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Saturday, December 29, 2007

Riding with the sun

Delft University Team Wins Solar-powered Car Competition

ScienceDaily (Oct. 27, 2007) — The Nuon Solar Team were first past the finish, crossing the line at exactly 16:55 local time. This means that the Nuna4 has now won the World Solar Challenge for the fourth time running. The final day of the race went well, with only one tire change. The vehicle completed the final leg of 760 km in just eight hours.

Nuon solar car from Delft University won the Panasonic World Solar Challenge in Australia. (Credit: Source: Panasonic World Solar Challenge, Photogapher: Hans-Peter van Velthoven)

The eleven Delft students who make up the Nuon Solar Team tested their new solar-powered car, Nuna4, at the Daf circuit in Sint-Oedenrode. The practice helped the team’s drivers win the Panasonic World Solar Challenge.

The new car’s predecessor, Nuna3, and others of its type have now proven beyond doubt that it is possible to cross 3000 kilometres of Australia on solar power alone.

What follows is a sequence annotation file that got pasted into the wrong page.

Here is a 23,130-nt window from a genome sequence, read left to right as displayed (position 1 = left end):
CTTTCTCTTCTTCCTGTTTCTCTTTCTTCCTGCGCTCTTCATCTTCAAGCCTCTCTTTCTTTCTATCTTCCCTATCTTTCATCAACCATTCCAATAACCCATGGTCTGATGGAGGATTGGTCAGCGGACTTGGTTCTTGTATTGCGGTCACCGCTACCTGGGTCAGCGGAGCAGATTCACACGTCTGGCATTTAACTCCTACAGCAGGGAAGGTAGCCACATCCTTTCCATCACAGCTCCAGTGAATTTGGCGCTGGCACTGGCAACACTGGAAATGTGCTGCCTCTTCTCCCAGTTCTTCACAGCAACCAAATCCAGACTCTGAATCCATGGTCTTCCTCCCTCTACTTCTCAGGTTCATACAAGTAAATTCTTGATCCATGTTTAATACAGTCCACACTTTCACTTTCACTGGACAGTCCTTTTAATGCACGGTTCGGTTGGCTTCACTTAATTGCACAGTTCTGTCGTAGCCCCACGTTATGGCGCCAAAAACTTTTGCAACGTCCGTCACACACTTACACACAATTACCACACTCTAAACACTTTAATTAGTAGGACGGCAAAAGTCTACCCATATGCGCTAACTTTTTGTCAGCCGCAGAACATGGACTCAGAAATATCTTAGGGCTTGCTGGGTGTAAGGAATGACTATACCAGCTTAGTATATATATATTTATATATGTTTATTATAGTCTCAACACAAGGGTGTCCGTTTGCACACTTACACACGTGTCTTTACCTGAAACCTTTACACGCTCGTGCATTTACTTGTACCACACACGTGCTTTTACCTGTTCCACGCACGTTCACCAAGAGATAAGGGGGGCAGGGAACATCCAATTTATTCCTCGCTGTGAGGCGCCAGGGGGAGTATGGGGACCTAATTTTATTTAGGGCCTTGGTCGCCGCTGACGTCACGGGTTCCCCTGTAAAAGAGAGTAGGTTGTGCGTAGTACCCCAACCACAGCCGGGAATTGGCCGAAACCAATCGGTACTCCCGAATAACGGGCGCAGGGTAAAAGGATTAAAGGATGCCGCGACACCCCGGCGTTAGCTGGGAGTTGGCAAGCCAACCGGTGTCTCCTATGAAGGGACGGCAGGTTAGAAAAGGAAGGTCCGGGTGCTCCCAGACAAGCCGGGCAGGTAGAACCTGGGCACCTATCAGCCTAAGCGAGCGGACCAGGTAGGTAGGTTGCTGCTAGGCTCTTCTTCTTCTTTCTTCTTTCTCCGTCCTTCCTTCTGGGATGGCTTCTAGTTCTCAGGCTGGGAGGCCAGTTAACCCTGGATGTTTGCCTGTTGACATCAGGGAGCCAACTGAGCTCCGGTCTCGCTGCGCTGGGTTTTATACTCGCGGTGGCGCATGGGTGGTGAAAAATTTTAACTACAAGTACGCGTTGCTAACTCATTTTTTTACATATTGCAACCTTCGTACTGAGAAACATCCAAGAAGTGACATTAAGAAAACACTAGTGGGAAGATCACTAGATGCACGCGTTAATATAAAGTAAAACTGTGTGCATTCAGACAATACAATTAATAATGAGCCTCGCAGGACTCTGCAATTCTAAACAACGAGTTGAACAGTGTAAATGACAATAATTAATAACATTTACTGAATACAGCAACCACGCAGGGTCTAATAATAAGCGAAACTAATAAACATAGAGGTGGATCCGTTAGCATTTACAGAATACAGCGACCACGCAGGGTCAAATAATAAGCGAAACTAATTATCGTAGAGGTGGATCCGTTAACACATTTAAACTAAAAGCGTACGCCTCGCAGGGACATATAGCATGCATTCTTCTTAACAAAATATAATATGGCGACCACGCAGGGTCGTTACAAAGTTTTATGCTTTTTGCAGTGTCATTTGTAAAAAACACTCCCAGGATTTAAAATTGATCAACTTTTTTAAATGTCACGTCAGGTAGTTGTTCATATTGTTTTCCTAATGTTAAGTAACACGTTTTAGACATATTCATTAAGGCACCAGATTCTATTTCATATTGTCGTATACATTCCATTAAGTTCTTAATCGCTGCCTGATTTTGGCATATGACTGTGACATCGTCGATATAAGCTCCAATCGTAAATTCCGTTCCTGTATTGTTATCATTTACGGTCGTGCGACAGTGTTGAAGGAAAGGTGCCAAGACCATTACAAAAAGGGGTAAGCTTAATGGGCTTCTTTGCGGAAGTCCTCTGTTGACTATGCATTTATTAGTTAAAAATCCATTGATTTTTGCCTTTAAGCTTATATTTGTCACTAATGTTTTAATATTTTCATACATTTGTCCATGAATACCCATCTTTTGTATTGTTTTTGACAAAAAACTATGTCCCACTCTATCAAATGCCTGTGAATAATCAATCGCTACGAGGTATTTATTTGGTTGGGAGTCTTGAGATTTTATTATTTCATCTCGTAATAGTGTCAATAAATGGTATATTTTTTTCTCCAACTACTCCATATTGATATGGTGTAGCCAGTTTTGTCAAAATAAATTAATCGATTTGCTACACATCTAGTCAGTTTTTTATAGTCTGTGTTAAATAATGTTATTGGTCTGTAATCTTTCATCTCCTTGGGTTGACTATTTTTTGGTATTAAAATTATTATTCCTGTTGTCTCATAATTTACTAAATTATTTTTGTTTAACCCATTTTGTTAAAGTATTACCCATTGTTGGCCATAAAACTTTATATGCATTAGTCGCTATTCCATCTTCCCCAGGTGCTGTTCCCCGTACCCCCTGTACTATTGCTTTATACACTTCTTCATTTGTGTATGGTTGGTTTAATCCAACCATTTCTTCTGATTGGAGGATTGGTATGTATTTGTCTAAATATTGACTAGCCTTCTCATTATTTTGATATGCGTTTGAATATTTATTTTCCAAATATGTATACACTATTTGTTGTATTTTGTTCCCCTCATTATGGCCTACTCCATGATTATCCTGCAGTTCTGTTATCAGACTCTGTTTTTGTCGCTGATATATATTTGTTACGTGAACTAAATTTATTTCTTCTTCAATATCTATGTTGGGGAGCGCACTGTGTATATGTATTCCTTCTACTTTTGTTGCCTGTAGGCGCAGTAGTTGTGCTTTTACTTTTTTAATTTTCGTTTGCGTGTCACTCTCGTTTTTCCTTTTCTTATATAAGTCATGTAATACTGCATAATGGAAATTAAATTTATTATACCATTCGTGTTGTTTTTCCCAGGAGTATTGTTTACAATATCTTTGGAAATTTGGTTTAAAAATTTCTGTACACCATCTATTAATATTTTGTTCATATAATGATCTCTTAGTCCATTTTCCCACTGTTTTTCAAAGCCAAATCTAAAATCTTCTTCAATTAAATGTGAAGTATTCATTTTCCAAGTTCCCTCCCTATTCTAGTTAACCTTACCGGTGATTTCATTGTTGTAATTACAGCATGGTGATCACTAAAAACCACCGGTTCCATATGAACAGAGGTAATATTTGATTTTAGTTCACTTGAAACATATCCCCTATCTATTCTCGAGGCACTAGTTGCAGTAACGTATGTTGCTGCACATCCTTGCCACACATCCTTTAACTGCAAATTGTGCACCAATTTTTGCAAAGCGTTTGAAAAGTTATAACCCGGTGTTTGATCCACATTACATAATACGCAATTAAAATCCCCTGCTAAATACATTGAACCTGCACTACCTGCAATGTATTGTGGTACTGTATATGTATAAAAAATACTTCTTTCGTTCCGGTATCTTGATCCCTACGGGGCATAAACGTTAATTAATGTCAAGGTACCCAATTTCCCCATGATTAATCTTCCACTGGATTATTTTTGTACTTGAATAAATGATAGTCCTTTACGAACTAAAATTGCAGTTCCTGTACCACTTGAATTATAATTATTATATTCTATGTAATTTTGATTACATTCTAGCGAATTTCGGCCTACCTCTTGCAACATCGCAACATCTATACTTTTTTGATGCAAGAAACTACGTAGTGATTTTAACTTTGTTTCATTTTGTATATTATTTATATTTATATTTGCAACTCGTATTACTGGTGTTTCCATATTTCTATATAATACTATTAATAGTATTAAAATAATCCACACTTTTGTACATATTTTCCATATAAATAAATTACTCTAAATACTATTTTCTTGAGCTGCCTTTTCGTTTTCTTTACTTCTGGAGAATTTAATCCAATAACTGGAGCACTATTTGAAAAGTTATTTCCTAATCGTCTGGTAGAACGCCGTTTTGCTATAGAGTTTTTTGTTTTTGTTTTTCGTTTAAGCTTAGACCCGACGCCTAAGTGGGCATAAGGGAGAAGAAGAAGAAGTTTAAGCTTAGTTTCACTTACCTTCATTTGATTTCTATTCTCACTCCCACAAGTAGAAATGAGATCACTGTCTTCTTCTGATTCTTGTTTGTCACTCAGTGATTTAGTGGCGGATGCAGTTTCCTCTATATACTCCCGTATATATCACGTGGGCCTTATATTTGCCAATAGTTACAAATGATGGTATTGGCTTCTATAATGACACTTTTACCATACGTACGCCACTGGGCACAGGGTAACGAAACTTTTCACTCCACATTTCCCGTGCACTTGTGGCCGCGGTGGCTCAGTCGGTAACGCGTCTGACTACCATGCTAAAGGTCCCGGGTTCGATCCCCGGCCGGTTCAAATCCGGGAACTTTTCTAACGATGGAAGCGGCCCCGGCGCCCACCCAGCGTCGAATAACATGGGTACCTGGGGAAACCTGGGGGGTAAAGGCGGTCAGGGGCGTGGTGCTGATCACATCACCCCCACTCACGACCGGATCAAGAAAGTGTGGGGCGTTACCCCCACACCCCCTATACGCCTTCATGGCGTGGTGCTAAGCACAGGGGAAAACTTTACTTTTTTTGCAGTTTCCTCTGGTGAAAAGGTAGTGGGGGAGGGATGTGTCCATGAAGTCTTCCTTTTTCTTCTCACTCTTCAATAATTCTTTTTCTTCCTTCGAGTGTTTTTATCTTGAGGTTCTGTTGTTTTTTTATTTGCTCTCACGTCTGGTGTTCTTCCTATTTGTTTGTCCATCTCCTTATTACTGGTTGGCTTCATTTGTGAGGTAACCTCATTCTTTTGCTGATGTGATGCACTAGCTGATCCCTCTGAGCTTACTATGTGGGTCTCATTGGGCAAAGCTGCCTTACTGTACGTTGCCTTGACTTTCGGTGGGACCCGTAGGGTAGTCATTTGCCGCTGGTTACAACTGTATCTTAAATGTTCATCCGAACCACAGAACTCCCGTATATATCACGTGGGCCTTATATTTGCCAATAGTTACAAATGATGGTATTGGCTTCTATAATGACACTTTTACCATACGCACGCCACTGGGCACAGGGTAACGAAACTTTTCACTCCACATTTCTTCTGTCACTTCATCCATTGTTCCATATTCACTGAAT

Last year the Nuna3 more than matched speed of an ordinary car. In so doing, it reached the original target set by the organisers of the World Solar Challenge. That is why they have decided to add new elements to the competition.

From now on, the solar-powered vehicles have to meet specifications closer to those of a normal family car. And they must run on fewer solar panels. But the students have risen to the challenge, designing and building a new car from scratch to comply with the revised rules.

How does the new car differ from last year's Nina3?

  • Its solar panel is smaller, measuring 6m2 instead of 9m2. This means that it will be slower than its predecessor. It is also smaller than Nuna3.
  • The driver sits almost upright. In previous Nuna cars he was lying down.
  • The driver is protected not only by a tough canopy, but also by roll bars and a helmet.
  • Nuna4 has a steering wheel. Previous versions were steered by levers.
  • Nuna4 is higher. That makes it frontal surface area rather bigger, but the consequences of that are partially offset by even better aerodynamics.

Adapted from materials provided by Delft University Of Technology.

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